Pau Gasol Thoughts, My Texans Prediction and Other Weekend Best Bets
On November 23, the Texans signed quarterback Kellen Clemens to take over third-string duties. On December 4, the Texans signed Jake Delhomme and two days later they cut Clemens.
Pau Gasol: The closest he'll get to Rocket red.
I never thought there would be a less satisfying era for a Houston player than the Kellen Clemens Era.
Then along came the Pau Gasol Era, which lasted about two hours yesterday.
If you've been living under a rock, then a quick recap -- yesterday afternoon, the Lakers, Hornets and Rockets consummated a three-team trade that would have sent Chris Paul to the Lakers, Pau Gasol to the Rockets and a package of Luis Scola, Kevin Martin, Goran Dragic, Lamar Odom and the Knicks' '12 first-round pick to the Hornets.
Reports went out, goodbyes were said, travel plans arranged. And then, presumably under the pressure of some irate owners (including Cleveland's Dan Gilbert, who sent Volume 2 of his Maniacal Rants in Comic Sans to the commish himself), Stern squashed the deal.
Today, the commissioner explained his reasoning in a statement:
Since the NBA purchased the New Orleans Hornets, final responsibility for significant management decisions lies with the commissioner's office in consultation with team chairman Jac Sperling. All decisions are made on the basis of what is in the best interests of the Hornets. In the case of the trade proposal that was made to the Hornets for Chris Paul, we decided, free from the influence of other NBA owners, that the team was better served with Chris in a Hornets uniform than by the outcome of the terms of that trade.
My quick thoughts on the most bizarre sequence of transactional events that I've seen since Jose Cardenal was traded in between games of a doubleheader between the Mets and the Phillies that I attended at Shea Stadium in 1979. (Yes, he was in uniform for two teams on the same day in the same ball park. Weird shit.)
Wave that appendage, Stern.
1. This would have been a good trade for all three teams, yes, even the Rockets
There were a lot of Rockets fans who were actually thankful that the commissioner pulled the plug on this deal, thinking that the package of Scola and Martin (and to a lesser extent, Dragic and the pick) was too much to give up for Gasol, who at 31 with three years and $57 million left on his deal is neither young nor inexpensive. But he is productive, and he is an elite offensive player who can hurt you from all over the floor and requires double teams. He's on the bottom tier of elite players in the league, which makes him an upgrade over everyone on the Rockets roster and, with the right surrounding cast, the best player on a highly competitive Western Conference team.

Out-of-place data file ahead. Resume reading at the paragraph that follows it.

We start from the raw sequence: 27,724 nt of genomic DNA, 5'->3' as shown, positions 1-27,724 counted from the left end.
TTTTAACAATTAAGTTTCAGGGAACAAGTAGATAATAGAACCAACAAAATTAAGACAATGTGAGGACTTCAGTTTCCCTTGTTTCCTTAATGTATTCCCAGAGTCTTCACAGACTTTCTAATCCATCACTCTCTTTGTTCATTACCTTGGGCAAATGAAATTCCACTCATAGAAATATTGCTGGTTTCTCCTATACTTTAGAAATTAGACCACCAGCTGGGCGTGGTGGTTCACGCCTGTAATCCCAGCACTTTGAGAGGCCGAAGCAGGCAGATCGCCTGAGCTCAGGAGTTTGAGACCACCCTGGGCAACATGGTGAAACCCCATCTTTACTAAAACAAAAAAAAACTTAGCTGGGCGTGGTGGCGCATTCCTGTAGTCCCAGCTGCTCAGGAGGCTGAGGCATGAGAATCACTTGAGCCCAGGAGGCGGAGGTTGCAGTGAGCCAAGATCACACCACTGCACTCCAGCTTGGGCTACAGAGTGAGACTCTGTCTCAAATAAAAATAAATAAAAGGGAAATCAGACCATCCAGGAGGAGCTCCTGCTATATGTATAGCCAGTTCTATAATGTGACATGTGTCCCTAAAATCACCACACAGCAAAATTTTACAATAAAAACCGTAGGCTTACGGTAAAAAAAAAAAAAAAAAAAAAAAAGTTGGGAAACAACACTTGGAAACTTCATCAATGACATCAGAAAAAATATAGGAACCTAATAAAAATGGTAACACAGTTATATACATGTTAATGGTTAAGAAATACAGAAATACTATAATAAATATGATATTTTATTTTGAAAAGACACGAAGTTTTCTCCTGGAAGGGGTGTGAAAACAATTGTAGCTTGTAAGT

If that trade doesn't get squashed, I feel like the Rockets go to bed Thursday night a better team than when they woke up that morning. But many disagree. Look, the goal the last three years (pretty much since Yao's feet decided to break monthly) has been to upgrade the "best player" spot on the roster. Darryl Morey has shown he can find second- and third-tier guys. Short of bottoming out in the draft, Gasol is about as good as you could expect to get to be your alpha dog if being competitive now is a goal, which Les Alexander has clearly stated it is. List a better player available right now that wants to come to Houston and/or is locked up beyond this year. You can't.
2. Stern's smothering this deal is his way to remind all of us he has the largest appendage.
He can say what he wants about maintaining the value of the Hornets. That's a garbage argument. So the Hornets are better off with Paul ready to walk at the end of the season than with a starting five of Scola, Martin, Emeka Okafor, Trevor Ariza and Jarrett Jack (with Odom coming off the bench)? Come on. Also, we can read e-mails all day long from owners angry over the Lakers fortifying their roster while reducing costs (i.e., luxury tax), but the Lakers would have quickly escalated back into tax territory when they extended Paul, signed another free agent, and/or traded for and extended Dwight Howard. Stern did this to show everyone who is boss, and remind the players that there will be no more Carmelo Anthonys telling teams where to trade them while they are still under contract.
3. This decision was a thousand times more damaging to the league's integrity and public relations than the lockout.
So basically, under the guise of "acting in the best interest of the Hornets" (despite allowing the teams to spend hours negotiating), the commissioner can just squash a deal that all parties involved agree is in their best interests, and that even the most biased of fans can agree is not a whitewash for any one team. It's stupefying, and it wouldn't surprise me if Paul (and maybe others) litigated at some point. Stern is acting like a crazy dictator.